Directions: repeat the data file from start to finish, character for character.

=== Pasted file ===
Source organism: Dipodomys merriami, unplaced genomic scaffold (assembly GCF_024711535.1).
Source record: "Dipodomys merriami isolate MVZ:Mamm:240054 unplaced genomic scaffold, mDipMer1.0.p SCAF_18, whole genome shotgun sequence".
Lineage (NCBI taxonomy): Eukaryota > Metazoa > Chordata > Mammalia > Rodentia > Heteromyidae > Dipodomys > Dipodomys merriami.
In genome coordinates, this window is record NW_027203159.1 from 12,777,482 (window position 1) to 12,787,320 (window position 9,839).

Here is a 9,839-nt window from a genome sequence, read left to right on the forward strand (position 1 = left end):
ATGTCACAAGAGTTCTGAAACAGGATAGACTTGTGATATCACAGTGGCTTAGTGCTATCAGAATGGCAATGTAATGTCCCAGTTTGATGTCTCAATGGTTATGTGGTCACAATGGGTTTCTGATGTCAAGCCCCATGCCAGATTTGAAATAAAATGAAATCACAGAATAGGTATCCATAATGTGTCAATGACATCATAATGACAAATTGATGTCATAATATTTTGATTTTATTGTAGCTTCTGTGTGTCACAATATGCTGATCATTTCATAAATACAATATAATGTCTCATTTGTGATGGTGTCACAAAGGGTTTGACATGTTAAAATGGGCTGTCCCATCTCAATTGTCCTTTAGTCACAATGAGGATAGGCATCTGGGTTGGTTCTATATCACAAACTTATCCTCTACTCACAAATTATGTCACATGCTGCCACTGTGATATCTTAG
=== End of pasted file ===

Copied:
Source organism: Dipodomys merriami, unplaced genomic scaffold (assembly GCF_024711535.1).
Source record: "Dipodomys merriami isolate MVZ:Mamm:240054 unplaced genomic scaffold, mDipMer1.0.p SCAF_18, whole genome shotgun sequence".
Lineage (NCBI taxonomy): Eukaryota > Metazoa > Chordata > Mammalia > Rodentia > Heteromyidae > Dipodomys > Dipodomys merriami.
In genome coordinates, this window is record NW_027203159.1 from 12,777,482 (window position 1) to 12,787,320 (window position 9,839).

Here is a 9,839-nt window from a genome sequence, read left to right on the forward strand (position 1 = left end):
ATGTCACAAGAGTTCTGAAACAGGATAGACTTGTGATATCACAGTGGCTTAGTGCTATCAGAATGGCAATGTAATGTCCCAGTTTGATGTCTCAATGGTTATGTGGTCACAATGGGTTTCTGATGTCAAGCCCCATGCCAGATTTGAAATAAAATGAAATCACAGAATAGGTATCCATAATGTGTCAATGACATCATAATGACAAATTGATGTCATAATATTTTGATTTTATTGTAGCTTCTGTGTGTCACAATATGCTGATCATTTCATAAATACAATATAATGTCTCATTTGTGATGGTGTCACAAAGGGTTTGACATGTTAAAATGGGCTGTCCCATCTCAATTGTCCTTTAGTCACAATGAGGATAGGCATCTGGGTTGGTTCTATATCACAAACTTATCCTCTACTCACAAATTATGTCACATGCTGCCACTGTGATATCTTAG